However, during bootstrap, it's very handy to have __FILE__ and, in PHP 5.3, __DIR__ available. They respectively point to the path of the file, or directory containing the file, that they are written in.

Bootstrap files commonly read __DIR__ to setup autoloaders with path referring to fixed __DIR__ instead of the current working directory, which may change depending on the including source. For example:
new MyAutoLoader($libraryPath = realpath(__DIR__ . '/../library'));

The other entry points of the application can then just include the boostrap file, without worrying about their relative position or anything else.

<?php does not need ?>

In PHP, you do not have to close your <?php tags with a corresponding ?> at the end of .php files.

Eliminating this closing tag means that no trailing spaces will be printed: coding standards for major projects include the prescription to never close ?> in class definition files.

Trailing spaces and any other content, when output buffering is not activated, define the end of the HTTP response headers section, so after any output you can't do HTTP redirects or send cookies anymore. Of course you can activate output buffering with ob_start(), that means the output will be kept in a buffer instead of being sent, until you decide otherwise.

The problem is that output buffering is activated by frameworks usually after startup, and due to autoloading your and their class files can be loaded well before then. So, just avoid introducing invisible content after ?> solves the root cause of the problem.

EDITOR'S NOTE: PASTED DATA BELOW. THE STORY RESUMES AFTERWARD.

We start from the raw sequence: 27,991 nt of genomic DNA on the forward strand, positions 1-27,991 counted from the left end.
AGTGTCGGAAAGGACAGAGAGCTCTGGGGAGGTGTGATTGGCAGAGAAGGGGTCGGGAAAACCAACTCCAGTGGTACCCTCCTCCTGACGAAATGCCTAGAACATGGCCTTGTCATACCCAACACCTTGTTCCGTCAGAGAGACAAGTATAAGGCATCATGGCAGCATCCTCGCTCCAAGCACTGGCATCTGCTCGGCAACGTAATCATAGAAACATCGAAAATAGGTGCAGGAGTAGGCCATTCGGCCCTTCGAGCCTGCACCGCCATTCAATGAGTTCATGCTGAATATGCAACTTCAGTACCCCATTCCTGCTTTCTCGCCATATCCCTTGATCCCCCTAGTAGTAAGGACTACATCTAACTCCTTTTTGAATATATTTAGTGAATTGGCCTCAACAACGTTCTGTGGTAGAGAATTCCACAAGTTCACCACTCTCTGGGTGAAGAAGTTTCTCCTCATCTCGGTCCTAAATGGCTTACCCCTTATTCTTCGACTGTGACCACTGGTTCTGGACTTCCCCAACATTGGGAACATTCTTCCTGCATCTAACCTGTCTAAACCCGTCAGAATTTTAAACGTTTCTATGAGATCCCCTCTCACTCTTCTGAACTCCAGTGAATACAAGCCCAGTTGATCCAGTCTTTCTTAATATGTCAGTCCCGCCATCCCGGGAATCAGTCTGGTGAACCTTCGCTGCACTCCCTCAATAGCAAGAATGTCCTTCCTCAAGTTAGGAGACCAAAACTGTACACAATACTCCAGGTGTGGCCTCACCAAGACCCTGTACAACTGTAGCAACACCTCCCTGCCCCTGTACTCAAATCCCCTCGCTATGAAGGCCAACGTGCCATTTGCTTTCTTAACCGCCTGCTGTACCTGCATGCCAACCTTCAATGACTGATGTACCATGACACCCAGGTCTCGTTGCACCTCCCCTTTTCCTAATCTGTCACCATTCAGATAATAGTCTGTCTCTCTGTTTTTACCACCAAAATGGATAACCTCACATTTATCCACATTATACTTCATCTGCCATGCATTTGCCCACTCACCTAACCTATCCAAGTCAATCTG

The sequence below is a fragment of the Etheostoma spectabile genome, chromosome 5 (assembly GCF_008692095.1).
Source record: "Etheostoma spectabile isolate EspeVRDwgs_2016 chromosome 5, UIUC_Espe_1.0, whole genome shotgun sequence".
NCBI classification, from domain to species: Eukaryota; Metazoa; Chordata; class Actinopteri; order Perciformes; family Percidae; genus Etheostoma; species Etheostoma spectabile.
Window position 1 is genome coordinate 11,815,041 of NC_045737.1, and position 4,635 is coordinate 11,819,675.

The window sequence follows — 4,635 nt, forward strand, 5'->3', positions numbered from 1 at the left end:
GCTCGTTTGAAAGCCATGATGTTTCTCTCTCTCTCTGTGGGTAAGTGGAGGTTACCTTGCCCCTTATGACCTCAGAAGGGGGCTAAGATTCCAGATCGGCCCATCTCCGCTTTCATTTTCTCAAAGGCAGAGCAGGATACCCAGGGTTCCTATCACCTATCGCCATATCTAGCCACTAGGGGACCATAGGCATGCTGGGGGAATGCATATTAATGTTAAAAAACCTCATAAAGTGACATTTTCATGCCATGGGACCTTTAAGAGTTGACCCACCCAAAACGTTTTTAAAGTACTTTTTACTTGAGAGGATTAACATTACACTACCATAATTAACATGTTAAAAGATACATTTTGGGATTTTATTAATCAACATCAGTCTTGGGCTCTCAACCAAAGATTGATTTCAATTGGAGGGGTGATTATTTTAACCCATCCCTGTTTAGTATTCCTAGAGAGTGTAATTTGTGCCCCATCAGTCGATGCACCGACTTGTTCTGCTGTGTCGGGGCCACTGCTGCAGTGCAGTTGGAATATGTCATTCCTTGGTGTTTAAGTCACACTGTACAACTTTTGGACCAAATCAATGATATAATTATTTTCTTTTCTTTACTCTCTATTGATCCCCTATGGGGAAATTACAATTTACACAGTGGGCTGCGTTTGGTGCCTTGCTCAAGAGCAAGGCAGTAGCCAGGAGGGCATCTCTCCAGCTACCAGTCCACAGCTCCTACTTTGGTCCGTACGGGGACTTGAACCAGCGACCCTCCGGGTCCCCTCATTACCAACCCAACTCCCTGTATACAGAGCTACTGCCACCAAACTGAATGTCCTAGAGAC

When output is already started and you try to start sessions (which sends a cookie) or do a redirect, PHP will raise a nice error containing the file and line number when output is started. It probably relates to a ?> tag.

__sleep()

I heard Stefan Priebsch saying the __sleep() and __wakeup() magic methods are a crime, and I agree that in the majority of use cases the serialization and deserialization of an object should not include these hooks.

Indeed, __wakeup() is almost nonsensical, since an unserialized object should pull, inside that method, every resource it needs to return in a functional state. Since unserialization means the object has usually lost contact with application resources like database connections, it will have to call some static method or singleton, and rely on the global state to work. It's much better to think of a solution where the object is injected its dependencies, previously detached on storage, upon returning in the land of the living.

In my opinion, __sleep() has instead some usefulness. When developing Doctrine 2 lazy loading support, we created Virtual Proxy implementation that subclass an Entity, and have an internal reference to the Entity Manager. This means that if you try to serialize your loaded User, which has a reference to a Group instance (these are two made-up domain classes), it will pull into the serialized graph the GroupProxy subclass and everything it is attached to, like the Entity Manager (main Facade of Doctrine), and its internal database connection, along with the whole Doctrine 2 runtime.

Our __sleep(), inserted automatically during Proxy generation, excludes the Entity Manager from the picture. If you want to then save your Proxies in the session, an act that triggers serializaton, you can easily treat them as normal objects: after they have been loaded they become equivalent to the real object they represent.

Published at DZone with permission of Giorgio Sironi, author and DZone MVB.